I have emotions. Surprise! I'm not a computer! These emotions especially like to come out when I'm reading.
1. Everything is Illuminated - Foer - You know that feeling you get when you see a war documentary and innocent people are just being slaughtered and all of your insides turn to goo and you don't really want to cry, but you don't really feel right the rest of the day? That's the feeling I always get from Everything is Illuminated. Don't get me wrong, I truly love this book. I'm always surprised by how strong my emotions are over certain situations in it.
2.Hard Times - Dickens - Dickens evokes a strong negative reaction for me. I have yet to actually finish any of his books but Hard Times is the only one that, when I have actually come across it in a store, that I have thrown to the floor and stomped away. I can never get into his writing style and I get so frustrated because when the story is discussed everything sounds so interesting.
3. The Book Thief - Zusak - Love it or hate it The Book Thief is a book about perilous circumstances and that's the type of book that leaves me exploding with feelings. I get sad when loved characters die, I'm happy when there are brief bouts of happiness and I'm all sorts of pensive when it's over.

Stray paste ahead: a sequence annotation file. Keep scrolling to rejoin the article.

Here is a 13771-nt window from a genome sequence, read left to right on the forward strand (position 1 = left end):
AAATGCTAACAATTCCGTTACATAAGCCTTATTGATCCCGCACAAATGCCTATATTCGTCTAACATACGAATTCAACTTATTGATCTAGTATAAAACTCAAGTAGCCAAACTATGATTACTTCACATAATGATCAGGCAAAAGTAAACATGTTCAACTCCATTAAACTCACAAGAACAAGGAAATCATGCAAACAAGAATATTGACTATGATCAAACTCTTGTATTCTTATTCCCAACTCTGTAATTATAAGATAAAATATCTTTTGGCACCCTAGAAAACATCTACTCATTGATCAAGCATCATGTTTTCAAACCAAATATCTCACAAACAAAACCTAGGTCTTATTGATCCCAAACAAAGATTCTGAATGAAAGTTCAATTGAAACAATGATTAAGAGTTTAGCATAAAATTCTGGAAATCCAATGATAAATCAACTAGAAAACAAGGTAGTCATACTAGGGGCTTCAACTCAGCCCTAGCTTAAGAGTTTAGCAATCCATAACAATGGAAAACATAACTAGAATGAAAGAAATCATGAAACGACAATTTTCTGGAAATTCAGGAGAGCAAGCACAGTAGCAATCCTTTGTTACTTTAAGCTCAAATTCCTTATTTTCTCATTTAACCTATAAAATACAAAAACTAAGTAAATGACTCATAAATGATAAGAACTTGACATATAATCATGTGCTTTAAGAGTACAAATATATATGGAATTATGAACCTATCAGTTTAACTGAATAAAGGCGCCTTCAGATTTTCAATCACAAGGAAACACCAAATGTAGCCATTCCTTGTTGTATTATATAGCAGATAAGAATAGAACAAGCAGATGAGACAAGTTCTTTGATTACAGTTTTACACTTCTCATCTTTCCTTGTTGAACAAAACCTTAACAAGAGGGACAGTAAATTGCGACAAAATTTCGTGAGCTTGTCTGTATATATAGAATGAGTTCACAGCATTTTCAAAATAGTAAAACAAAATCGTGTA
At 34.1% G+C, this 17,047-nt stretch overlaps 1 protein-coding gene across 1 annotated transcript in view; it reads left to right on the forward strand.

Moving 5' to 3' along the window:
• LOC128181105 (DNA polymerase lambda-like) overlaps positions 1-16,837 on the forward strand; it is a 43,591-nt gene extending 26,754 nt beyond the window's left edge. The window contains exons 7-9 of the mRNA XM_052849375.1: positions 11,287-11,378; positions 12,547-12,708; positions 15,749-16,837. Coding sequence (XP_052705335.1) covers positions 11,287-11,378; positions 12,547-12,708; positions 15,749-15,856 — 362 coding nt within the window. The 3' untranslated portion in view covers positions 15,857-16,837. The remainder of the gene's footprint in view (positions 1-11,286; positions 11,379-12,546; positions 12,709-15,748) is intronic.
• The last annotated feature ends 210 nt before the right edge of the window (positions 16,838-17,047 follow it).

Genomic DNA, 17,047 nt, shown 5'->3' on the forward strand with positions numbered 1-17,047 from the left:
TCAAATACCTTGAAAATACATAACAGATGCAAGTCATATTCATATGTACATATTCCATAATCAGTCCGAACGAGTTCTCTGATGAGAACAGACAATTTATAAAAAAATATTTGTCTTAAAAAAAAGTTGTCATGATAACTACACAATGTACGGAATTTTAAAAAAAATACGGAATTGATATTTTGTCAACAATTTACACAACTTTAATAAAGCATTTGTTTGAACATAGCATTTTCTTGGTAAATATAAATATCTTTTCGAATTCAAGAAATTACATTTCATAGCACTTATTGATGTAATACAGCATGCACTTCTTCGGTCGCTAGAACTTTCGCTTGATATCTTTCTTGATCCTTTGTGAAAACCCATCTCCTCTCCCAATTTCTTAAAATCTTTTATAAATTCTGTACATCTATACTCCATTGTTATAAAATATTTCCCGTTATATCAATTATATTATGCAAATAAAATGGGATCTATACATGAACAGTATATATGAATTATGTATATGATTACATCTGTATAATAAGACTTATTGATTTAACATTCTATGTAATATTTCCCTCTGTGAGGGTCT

4. Harry Potter and the Deathly Hallows - Rowling - There are so many things to say about Deathly Hallows. Looking back I still get angry at Dumbledore, and I still remember how scared I was for Harry. Really, this should be called "my list of books that create complicated feelings" because there isn't a blanket emotion for what this book makes me feel. The best word I can come up with is proud. I'm proud of the Order, and of Harry and of all the lovely characters who died. I'm proud of myself for being a part of something that is so much bigger than myself and even it's own fan base and I'm proud of a series that has reintroduced reading to millions.
6. The Lost Symbol - Brown - Where Deathly Hallow's left me with a sea of emotions, Dan Brown manages to leave me with just one. Anger. I liked The Da Vinci Code and Angel's and Demons enough. They were entertaining and at least gave off the appearance that Brown had spent more than 15 minutes haphazardly writing. The Lost Symbol, to me, reads like a sketchy film outline, it lacks description and subtlety, all the character development was handled in such a ham fisted way that I just couldn't care about anyone. Mr. Brown, if you just want your stories made into movies just sell the idea, don't write a 500 page outline.
7. The History of Love - Krauss - Back to being a happy Sarah! For me The History of Love is hope in literary form. Sure thing's don't always work out for Alma and Leo but hope and faith are what really matter here, and those are the feelings I keep with me long after I've turned the last page.
8. Brave New World - Huxley - Fear? Pensiveness? I read Brave New World last fall and all I could think the entire time was "well, this seems familiar." Now I just shudder when I think about where our world is heading"